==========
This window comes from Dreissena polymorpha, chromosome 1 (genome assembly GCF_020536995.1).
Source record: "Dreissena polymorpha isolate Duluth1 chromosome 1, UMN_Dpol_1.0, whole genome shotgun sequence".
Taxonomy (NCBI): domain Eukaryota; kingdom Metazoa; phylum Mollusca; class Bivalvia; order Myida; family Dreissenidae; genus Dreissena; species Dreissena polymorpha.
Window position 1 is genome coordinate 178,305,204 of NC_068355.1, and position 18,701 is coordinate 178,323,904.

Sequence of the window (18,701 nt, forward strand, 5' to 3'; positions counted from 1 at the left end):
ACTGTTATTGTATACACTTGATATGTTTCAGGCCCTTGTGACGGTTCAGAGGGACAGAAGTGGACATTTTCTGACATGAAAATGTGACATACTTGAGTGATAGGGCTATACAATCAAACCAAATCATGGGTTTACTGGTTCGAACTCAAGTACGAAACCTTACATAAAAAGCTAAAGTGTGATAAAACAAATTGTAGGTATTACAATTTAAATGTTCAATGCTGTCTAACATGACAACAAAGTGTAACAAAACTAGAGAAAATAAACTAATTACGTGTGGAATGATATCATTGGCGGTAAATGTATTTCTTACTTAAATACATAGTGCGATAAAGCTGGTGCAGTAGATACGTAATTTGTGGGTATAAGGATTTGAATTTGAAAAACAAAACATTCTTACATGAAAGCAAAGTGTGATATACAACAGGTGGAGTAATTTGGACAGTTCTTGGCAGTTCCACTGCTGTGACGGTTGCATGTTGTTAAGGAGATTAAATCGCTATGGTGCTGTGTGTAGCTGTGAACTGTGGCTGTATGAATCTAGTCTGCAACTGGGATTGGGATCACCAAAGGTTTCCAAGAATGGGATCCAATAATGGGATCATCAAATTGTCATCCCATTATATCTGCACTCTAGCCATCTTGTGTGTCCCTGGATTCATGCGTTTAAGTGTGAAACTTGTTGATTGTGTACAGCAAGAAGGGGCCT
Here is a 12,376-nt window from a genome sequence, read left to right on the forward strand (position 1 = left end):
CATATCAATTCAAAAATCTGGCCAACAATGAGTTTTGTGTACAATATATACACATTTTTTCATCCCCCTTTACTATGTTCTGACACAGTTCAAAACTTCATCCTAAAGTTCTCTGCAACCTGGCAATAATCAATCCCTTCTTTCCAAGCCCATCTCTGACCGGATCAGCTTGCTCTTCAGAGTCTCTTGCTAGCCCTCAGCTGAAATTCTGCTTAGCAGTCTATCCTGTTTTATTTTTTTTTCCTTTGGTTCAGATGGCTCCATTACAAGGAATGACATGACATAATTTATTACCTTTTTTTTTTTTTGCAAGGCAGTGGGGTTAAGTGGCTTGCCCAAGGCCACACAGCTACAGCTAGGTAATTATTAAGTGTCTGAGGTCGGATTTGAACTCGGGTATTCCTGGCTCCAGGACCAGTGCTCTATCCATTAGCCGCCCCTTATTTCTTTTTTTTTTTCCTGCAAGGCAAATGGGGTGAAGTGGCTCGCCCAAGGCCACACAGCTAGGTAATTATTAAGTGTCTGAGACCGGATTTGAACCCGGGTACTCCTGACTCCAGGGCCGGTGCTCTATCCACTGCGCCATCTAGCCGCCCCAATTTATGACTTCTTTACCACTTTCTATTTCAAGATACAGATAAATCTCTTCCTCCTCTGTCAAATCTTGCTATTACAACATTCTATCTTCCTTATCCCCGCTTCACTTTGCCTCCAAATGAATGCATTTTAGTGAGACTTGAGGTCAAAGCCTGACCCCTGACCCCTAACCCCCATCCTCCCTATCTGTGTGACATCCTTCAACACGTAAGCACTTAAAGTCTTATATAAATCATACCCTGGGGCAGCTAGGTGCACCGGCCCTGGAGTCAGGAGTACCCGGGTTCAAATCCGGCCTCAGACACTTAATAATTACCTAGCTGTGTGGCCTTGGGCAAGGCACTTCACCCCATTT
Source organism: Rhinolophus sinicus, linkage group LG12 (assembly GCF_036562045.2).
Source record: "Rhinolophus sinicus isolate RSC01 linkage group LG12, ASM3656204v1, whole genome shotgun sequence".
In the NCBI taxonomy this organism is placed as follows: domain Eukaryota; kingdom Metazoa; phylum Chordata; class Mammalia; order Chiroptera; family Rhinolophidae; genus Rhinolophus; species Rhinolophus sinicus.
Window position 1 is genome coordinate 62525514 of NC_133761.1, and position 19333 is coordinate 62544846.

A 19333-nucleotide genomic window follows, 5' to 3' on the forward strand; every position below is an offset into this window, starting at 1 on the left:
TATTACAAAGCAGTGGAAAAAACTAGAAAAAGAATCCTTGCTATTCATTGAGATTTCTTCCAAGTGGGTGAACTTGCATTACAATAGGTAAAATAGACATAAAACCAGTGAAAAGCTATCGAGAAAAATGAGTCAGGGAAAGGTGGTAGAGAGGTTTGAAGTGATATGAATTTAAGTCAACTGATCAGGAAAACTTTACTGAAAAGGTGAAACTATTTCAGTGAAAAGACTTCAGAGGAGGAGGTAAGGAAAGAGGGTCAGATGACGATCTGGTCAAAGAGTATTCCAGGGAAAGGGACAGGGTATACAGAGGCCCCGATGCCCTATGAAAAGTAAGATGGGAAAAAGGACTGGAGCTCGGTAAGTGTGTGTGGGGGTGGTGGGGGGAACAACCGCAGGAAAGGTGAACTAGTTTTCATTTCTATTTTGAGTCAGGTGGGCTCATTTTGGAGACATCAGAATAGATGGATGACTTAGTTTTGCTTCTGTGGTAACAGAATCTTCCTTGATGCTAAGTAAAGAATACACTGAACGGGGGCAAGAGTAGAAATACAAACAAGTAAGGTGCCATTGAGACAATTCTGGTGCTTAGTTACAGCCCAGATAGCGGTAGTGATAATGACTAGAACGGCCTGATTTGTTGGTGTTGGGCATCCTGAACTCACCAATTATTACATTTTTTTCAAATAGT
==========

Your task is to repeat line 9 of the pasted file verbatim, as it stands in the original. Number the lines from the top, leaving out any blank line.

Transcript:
Source organism: Rhinolophus sinicus, linkage group LG12 (assembly GCF_036562045.2).